This also helped the clinical care: we can get a PD-L1 test for a patient with lung cancer quicker than we can do any other tests. This is important, because when drugs are approved based on a biomarker, or the biomarker helped to inform whether we should use combination drugs, we already have the information. It’s a wonderful collaboration, and there should be more pathologists who work like this. You need to think about how you’re collecting the tissue, how you will analyze the tissue, and multiplex the assays. Only a limited amount of tissue is being collected, so we need to prioritize how we use the tissue and multiplex it.
Dr Rimm: Roy and Lieping Chen run a specialized program for research excellence at Yale—our SPORE program, which is designed to be translational research. It allows us to take what is discovered in the lab and move it directly to the clinic for patient care.
This goes both ways—from patient care we work toward developing assays used in clinical care. And from the research side, we’re developing assays that can be tested in the clinical setting.
OPM: You had mentioned that biomarker testing is done at a different level. What biomarker tests do you routinely get for a patient with lung cancer? What would drive getting other tests, such as TMB or microsatellite instability (MSI), or a whole-exome analysis?
Dr Rimm: The standard has recently been published in the guidelines from the International Association for the Study of Lung Cancer. We want to make sure we’re doing everything according to the standards, which is testing for EGFR mutations.
We look at the sequence for the whole cytoplasmic domain to catch every possible mutation. Then we also test for ALK and ROS1 markers. Our routine 50-gene panel tests for more than that, including MET, RB-2, RET, and BRAF mutations. We test for several genes for every patient when the patient just comes in. So we’re meeting the guideline and exceeding it by testing all these other genes. Then we test for PD-L1. The guideline also says to test for PD-L1 in every patient. That’s the starting point, which is changing. In fact, even how we report the starting point is going to change after the ASCO 2018 meeting.
We heard in the plenary session about changing the cut point, so Roy and I will have to change our report. The panel we do for every patient is fluid, and it can respond to new developments in immunotherapy.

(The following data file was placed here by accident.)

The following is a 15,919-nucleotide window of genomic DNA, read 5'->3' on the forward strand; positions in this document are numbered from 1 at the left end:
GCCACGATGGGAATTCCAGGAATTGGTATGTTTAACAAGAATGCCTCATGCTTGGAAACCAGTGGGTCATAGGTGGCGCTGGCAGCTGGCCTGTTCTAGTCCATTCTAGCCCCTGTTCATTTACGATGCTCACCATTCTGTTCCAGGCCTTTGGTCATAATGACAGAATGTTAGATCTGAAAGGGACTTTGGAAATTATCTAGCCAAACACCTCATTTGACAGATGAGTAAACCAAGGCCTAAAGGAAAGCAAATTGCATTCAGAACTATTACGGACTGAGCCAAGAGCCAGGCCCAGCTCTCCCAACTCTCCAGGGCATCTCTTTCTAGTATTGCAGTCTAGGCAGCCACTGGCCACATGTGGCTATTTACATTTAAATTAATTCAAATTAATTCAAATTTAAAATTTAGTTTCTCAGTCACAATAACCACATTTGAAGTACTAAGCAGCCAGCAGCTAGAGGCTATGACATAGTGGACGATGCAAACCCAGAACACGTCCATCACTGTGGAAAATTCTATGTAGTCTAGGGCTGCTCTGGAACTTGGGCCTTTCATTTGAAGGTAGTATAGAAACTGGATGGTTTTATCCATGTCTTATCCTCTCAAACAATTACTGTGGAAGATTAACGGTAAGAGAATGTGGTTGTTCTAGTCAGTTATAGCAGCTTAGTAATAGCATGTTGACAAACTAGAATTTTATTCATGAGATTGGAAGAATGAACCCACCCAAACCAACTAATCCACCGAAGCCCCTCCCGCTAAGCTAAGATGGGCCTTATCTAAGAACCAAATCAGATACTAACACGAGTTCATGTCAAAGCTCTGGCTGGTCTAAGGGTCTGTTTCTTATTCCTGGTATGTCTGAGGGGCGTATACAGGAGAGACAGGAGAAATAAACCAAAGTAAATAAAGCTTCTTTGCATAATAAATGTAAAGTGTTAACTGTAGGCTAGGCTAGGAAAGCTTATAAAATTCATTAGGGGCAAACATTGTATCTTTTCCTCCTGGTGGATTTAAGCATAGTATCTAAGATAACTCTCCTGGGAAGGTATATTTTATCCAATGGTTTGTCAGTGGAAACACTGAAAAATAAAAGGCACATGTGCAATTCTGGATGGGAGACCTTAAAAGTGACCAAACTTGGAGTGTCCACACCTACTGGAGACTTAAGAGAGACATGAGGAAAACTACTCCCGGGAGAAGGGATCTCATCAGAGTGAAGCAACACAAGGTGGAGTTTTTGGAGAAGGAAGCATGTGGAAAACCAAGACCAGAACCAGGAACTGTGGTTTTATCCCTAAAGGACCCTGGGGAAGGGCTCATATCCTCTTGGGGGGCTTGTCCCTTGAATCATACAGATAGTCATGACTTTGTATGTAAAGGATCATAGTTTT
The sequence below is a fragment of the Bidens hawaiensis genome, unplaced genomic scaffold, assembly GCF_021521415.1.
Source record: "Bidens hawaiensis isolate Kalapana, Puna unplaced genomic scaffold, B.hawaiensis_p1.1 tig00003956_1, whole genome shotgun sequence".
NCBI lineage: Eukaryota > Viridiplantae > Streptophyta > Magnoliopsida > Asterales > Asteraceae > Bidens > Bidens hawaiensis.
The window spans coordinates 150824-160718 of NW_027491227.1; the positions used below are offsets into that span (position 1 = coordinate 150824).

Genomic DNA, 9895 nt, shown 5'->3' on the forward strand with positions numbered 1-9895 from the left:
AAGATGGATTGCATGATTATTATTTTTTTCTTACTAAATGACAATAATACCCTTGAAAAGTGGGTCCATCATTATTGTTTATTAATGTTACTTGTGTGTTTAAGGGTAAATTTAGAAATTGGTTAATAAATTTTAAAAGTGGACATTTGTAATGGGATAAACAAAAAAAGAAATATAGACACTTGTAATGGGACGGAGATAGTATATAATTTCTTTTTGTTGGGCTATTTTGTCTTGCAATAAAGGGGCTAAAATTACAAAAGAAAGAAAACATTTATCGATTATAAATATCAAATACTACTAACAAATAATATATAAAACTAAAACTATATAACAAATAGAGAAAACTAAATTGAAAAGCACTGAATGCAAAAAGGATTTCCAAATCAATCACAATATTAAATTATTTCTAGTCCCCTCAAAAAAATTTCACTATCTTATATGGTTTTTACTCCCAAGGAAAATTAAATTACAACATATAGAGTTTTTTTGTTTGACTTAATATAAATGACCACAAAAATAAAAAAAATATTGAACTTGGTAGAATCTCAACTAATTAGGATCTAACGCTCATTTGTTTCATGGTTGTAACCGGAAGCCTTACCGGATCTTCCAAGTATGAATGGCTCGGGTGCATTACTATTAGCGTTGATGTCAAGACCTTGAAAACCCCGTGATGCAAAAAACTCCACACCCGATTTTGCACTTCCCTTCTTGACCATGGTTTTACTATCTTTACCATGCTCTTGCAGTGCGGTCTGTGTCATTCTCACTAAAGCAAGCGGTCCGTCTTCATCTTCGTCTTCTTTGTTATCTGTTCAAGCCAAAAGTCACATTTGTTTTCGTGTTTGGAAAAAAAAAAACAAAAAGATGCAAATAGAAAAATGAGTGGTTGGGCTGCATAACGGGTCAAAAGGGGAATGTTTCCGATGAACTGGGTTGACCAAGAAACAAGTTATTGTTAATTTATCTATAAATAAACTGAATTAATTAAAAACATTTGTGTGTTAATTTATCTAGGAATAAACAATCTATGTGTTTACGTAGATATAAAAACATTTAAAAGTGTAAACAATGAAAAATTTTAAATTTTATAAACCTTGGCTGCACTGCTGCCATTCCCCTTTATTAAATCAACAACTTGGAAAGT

OPM: Where do these other markers—TMB or MSI—come into the picture?
Dr Rimm: MSI is interesting. That is, in a tumor with MSI or mismatch repair-deficient (dMMR), we could get a drug independent of whether it was prostate cancer, lung cancer, or another tumor. Now we have requests for MSI tests, but that is only for stage IV or high-grade cancers.
We don’t routinely test for MSI, except for colon cancer. But now we’re getting requests for MSI or dMMR testing for different cancer types. Pathologists are getting together to decide how we’re going to manage the requests for all tumor types instead of just one type. Any patients with an MSI or dMMR biomarker should be given the approved drug, and so we need to broaden our testing accordingly.
The TMB marker is a different story; it is still experimental. There’s been much hype around TMB, and some people in the oncology arena think TMB is “ready to go,” but it’s not. It’s been shown in several studies to be very promising. Perhaps the most exciting thing about TMB is that it’s complementary to the PD-L1 test. Once TMB is standardized and we can test for it, it will be the same at all cancer hospitals.
Those tests have to be rigorous and standardized at different sites. When standardized studies come out, as was the case 2 years ago for PD-L1, the PD-L1 test had broad adoption after the standardization. The same thing will likely happen with TMB. Once it’s standardized, we’ll see adoption, depending on the value of the test. Right now, the value of the test has only been shown in a couple of trials. It’s not very sensitive and specific; it’s about the same as PD-L1, but it’s different. Maybe we’ll do both tests to maximize the number of patients who can use the relevant drugs.